Remember that suggested edits require the time of two reviewers to be effective. To avoid wasting people's time, it's important that such edits should be a substantial improvement to the post. The block you've found is an automated one, which is applied to people who have had a lot of edits rejected, to avoid wasting everyone's time: both your time spent suggesting edits that aren't wanted, and the time of reviewers.
Looking through a few of your recent suggested edits, I noticed that they mainly consist of three kinds of change:-
Adding paragraph breaks after every sentence. While a big wall of text is hard to read, most questions are not improved by adding paragraph breaks, especially if you put them between every sentence. I notice that you didn't write in that style in your own question, so why would you think that change would improve everyone else's questions?
Inappropriate use of
code formatting, as in this example. It's called code formatting for a reason. It's not for emphasis, it's not for blockquotes, and it's not for the names of phone models or the name "Android" itself. Using it for text that isn't code makes posts less readable, and it confuses screen-reader software used by visually impaired people to browse the site. It's OK to use it for command-line commands (
adb sideload), and names of things in program code (
SurfaceFlinger), and other things you'd normally see on your screen in a fixed-width font, but many posts on this site shouldn't use it at all.
Replacing a word with another word that means the same, or rephrasing that doesn't add clarity. Here's one example: you've replaced "the bank tried to assist" with "The Respective bank tried to assist". The word "Respective" makes no sense at all in that context. Another one: you've replaced "I use [phone]" with "I am using [phone]". It's a completely pointless change and makes no improvement at all. One last example where you've rephrased the title of a question so that it's a statement instead of a question. The result of that is that the revised question no longer asks the question the OP wanted to ask. That makes it less clear, not more.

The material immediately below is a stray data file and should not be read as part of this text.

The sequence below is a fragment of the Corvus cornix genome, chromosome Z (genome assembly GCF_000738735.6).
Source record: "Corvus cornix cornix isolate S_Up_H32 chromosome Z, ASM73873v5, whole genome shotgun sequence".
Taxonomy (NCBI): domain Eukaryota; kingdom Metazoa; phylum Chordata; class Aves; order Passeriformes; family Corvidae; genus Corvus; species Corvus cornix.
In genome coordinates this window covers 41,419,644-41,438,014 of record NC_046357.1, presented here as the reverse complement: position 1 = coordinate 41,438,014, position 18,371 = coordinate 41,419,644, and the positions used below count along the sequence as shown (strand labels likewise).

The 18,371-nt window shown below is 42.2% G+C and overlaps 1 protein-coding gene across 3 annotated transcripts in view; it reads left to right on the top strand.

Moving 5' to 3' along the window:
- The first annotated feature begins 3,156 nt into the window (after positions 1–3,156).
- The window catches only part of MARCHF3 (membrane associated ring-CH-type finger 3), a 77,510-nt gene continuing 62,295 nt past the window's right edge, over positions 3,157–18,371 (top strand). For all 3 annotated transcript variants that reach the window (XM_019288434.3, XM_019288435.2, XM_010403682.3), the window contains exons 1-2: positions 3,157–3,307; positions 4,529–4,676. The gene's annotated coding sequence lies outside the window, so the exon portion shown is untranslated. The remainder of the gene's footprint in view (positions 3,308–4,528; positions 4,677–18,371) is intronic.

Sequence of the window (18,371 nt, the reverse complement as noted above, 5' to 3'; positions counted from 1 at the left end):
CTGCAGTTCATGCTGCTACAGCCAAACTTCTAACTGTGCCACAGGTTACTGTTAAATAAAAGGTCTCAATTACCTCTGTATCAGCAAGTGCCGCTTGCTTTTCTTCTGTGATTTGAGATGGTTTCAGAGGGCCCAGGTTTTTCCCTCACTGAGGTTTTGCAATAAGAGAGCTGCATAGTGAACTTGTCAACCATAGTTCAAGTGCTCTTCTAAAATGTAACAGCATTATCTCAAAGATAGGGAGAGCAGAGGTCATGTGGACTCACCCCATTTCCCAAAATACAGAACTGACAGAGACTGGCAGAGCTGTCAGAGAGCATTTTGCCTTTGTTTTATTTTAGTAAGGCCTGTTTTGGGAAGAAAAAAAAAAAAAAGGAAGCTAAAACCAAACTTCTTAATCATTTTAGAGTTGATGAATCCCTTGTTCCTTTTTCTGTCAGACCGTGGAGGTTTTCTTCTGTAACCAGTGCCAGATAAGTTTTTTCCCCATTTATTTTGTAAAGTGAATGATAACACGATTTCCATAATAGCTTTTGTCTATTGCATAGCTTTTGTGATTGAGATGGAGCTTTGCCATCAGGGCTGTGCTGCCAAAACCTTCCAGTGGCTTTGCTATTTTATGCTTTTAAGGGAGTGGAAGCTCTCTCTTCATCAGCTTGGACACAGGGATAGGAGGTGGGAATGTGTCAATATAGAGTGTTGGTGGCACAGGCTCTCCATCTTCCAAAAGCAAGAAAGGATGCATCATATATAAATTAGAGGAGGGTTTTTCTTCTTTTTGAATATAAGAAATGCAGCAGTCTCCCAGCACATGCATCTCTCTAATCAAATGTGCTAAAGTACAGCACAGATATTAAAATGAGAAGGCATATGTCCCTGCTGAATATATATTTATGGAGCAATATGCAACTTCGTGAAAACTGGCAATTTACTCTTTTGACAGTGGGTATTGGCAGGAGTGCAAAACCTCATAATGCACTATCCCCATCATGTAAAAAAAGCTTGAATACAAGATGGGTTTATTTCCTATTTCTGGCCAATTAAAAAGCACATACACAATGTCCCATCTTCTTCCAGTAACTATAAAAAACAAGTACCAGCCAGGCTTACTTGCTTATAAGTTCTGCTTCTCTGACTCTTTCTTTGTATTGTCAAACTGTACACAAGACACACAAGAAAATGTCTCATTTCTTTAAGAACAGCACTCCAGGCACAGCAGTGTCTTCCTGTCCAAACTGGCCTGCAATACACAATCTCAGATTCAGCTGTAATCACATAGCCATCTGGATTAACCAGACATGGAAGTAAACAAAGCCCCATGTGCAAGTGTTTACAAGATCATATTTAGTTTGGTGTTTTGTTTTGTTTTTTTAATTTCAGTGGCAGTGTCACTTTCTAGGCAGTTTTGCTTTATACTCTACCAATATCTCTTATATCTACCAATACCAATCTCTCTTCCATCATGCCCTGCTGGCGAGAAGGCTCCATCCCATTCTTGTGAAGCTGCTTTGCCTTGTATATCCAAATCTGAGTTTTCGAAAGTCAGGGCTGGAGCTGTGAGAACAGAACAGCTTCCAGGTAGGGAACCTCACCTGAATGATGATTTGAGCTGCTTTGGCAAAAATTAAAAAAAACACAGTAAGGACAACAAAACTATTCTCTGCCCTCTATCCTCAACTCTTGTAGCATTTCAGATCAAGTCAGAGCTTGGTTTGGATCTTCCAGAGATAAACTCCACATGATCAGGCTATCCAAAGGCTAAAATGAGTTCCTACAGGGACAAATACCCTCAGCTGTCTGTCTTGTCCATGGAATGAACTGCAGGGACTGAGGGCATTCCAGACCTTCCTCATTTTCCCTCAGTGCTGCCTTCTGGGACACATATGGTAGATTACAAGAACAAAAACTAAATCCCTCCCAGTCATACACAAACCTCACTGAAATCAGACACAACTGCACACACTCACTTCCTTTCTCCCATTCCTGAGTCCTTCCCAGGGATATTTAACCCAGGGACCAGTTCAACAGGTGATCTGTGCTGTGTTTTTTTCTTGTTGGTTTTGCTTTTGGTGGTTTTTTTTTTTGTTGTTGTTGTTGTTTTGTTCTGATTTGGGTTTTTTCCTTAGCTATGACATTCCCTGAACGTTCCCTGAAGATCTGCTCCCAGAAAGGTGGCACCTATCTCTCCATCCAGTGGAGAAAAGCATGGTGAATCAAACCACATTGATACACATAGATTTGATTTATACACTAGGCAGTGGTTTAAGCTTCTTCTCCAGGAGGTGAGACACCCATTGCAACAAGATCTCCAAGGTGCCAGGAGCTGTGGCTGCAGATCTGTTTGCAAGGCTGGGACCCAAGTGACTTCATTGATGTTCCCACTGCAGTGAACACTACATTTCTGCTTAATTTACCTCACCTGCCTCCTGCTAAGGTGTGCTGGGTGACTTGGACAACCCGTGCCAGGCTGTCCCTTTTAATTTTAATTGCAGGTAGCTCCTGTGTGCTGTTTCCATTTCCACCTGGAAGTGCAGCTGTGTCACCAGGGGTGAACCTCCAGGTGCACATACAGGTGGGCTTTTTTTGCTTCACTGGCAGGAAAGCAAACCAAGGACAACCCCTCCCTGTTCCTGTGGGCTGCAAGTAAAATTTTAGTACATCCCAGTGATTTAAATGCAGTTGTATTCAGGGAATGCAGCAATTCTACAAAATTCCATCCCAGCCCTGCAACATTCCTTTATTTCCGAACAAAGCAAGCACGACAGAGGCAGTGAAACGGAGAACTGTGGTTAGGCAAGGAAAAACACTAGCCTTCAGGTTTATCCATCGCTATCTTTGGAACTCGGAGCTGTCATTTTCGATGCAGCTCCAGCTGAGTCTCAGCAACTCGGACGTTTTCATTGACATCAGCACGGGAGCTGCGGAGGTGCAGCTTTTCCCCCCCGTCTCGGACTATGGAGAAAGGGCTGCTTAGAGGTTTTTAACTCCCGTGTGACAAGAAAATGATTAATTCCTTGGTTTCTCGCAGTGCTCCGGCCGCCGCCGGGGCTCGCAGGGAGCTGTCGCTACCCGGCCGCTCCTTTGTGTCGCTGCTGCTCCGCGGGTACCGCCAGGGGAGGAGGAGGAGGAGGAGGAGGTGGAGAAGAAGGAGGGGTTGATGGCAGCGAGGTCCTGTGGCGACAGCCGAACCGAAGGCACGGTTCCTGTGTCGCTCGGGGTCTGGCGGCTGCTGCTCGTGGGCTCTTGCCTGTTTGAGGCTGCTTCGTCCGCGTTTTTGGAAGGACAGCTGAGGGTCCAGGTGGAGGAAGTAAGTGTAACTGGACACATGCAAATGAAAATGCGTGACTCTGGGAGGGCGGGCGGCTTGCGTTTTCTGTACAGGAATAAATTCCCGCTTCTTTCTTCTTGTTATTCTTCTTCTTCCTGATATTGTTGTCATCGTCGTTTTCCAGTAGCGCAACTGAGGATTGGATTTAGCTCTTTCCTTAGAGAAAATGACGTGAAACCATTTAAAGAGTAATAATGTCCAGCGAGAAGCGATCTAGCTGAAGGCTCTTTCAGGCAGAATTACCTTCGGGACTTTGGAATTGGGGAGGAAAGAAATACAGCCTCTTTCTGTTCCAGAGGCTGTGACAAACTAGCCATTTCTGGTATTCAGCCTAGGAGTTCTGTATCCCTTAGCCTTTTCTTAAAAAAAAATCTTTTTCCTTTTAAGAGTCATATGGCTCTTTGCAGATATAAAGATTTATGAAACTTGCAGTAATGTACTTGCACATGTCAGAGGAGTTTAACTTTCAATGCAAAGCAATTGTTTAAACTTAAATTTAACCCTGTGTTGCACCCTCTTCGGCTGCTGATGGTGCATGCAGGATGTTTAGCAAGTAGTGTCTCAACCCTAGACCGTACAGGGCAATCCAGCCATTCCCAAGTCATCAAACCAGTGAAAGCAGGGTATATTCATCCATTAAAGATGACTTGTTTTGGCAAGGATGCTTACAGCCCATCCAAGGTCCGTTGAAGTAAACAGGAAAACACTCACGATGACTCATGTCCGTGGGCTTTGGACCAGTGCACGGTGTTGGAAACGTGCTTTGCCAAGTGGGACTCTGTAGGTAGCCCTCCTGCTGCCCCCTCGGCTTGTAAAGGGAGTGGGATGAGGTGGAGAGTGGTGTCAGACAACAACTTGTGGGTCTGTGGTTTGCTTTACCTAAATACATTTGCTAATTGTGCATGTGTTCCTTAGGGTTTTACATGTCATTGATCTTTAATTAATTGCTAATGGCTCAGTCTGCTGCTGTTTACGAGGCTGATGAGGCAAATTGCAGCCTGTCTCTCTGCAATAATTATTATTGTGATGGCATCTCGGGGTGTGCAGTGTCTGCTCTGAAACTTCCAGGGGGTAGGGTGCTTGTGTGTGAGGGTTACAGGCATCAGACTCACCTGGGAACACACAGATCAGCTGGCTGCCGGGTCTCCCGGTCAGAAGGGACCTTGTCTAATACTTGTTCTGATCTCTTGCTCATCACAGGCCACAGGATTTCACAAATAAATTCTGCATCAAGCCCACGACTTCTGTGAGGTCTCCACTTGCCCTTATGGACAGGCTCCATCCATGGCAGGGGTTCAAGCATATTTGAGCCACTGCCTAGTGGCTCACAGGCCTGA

We do have a lot of posts on the site that are very hard to read and would benefit from substantial editing, to help the authors of those questions get better answers. In that situation, it's a shame when people start making trivial changes to posts that are already readable and understandable. It would be so much more helpful if you could focus on the posts that have real problems instead.
There are two reasons to edit a post on SE sites: when the post is in a really bad state and needs improvement to bring it up to a minimum standard; and when the post is almost perfect and can be made perfect with a little care. The edits that you've had rejected don't fall into either of those categories. They edit questions that are not perfect but acceptable and clear, and either make no change to the clarity or make the question a little less readable.
As for other sites, I can only say that reviewers are different on different sites. For example, Stack Overflow has a lot of users who are desperate to get to 2000 rep without much effort by simply spamming trivial suggested edits. Some reviewers find it saves time to just accept them rather than spend time thinking about whether the edit was worthwhile. For what it's worth, if I saw the examples I pointed out on any site where I review edits, I'd reject them there as well.
Now that you've triggered the automated block on edits, I hope that it will give you some time to take this advice on board and think about what kind of substantial improvements can be made to posts. After a short time, the block will be temporarily lifted. Suggesting good edits at that time will cause it to be permanently removed. I hope you'll take that opportunity, because we need all the help we can get to fix the posts that are genuinely low-quality.